Swab the Deck

I was surrounded by pirates. At first I thought it simply the predictable cultural reaction to a media blitz by the movie companies. But then I considered the ocean beating against the sand just a few hundred yards away and decided that pirates were a logical tourist gimmick for a coastal town. Blaming the movies or consumer culture reveals my jaded So Cal sensibilities-- for Hatteras and the surrounding islands have a very legitimate history of piracy that has nothing to do with theme park rides or t-shirts.

Edward Teach was one of the most notorious pirates to plunder along the Eastern seaboard. His long braided dark beard earned him the moniker Blackbeard and, according to the “museum” at a local pirate gift shop, he was a sturdy fellow who carried plenty of pistols and travelled in the company of the Devil himself (such tall tales may have served as the inspiration for Ahab’s shadowy companions a little over a century later). It was on the shores of Ocracoke that Blackbeard would fall to a cadre of soldiers dispatched be the governor of Virginia to end the pirate’s raping and robbing along the Outer Banks. If ever there was a locality in America that deserved to capitalize on the pirate mythos its the communities separated from the American mainland by the Pamlico Sound.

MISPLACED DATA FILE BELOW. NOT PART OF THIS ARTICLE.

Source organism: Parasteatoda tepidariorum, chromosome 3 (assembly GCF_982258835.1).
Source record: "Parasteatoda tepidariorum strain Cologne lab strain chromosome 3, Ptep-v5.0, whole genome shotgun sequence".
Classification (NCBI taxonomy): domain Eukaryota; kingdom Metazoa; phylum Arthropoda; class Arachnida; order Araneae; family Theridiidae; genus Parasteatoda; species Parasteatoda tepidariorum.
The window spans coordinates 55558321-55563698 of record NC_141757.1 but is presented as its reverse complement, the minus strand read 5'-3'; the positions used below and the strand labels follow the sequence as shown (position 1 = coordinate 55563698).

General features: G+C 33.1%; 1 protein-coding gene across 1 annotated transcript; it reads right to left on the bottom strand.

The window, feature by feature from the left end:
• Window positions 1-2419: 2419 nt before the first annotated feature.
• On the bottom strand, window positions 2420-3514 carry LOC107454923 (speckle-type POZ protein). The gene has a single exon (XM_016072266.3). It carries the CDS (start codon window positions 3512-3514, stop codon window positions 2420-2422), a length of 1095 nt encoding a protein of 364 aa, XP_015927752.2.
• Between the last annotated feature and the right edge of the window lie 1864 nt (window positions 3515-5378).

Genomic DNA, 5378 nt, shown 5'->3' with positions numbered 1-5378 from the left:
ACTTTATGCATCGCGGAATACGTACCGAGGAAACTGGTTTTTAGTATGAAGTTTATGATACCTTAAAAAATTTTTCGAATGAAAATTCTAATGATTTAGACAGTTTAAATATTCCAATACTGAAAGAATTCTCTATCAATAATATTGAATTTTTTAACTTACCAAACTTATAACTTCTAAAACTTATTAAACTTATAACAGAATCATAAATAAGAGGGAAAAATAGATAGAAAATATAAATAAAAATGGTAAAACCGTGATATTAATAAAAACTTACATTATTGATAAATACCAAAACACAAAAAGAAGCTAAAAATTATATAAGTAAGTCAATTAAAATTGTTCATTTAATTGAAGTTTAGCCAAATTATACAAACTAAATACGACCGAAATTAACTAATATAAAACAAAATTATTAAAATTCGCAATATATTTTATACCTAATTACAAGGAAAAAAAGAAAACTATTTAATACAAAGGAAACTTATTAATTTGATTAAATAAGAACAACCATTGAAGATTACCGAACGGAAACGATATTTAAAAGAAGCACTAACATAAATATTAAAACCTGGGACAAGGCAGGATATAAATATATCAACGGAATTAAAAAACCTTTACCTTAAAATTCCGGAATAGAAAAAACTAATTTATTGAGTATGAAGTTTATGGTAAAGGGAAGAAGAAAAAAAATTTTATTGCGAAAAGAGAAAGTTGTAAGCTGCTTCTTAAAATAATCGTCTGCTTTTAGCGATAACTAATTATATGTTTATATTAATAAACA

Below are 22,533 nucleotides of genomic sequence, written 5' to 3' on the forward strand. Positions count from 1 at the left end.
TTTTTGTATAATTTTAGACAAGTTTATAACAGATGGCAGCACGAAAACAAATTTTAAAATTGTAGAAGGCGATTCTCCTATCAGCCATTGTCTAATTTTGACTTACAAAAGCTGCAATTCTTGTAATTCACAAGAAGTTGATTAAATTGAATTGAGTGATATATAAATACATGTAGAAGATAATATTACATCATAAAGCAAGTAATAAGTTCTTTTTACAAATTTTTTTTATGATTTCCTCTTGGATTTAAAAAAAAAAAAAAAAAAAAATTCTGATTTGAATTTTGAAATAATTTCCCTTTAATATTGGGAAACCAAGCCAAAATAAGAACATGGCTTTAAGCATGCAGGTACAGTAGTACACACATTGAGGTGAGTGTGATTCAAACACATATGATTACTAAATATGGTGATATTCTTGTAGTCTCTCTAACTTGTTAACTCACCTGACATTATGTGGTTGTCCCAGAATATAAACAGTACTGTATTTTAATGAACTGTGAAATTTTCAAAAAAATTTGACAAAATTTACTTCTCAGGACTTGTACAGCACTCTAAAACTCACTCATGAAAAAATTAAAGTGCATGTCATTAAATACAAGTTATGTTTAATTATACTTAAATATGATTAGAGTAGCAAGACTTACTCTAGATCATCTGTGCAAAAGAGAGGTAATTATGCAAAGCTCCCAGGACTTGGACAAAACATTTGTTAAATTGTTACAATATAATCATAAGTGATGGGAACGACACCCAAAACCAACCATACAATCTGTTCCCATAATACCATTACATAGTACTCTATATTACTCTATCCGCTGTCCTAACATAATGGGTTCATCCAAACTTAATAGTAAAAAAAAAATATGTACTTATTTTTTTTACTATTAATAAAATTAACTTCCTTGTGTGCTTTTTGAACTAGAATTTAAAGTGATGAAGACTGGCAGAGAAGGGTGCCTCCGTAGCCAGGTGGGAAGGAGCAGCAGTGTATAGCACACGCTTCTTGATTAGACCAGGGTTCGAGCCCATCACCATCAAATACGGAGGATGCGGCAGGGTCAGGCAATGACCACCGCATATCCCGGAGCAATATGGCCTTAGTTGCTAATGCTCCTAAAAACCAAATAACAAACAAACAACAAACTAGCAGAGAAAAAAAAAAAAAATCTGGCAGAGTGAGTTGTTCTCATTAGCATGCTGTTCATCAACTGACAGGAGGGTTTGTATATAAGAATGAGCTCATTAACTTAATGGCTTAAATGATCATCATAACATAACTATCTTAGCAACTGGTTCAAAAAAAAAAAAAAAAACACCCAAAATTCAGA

The world is a very different place than when Teach led raiding parties off the Queen Anne’s Revenge. While many in my generation dress up like scurvy dogs and attend themed taverns for their grog I’m quite honest with myself about the roll I might have played aboard a pirate vessel. On July 4th I spent two hours in the blistering sun scrubbing years of accumulated filth off the wooden slats of my back deck. It may not be as glamorous as swinging from the rigging or engaging in a skirmish with cutlass brandished high, but let’s face it, slippery wooden planks would have been as great a liability to pirates in the 1700’s as they are to party guests in the twenty-first century.

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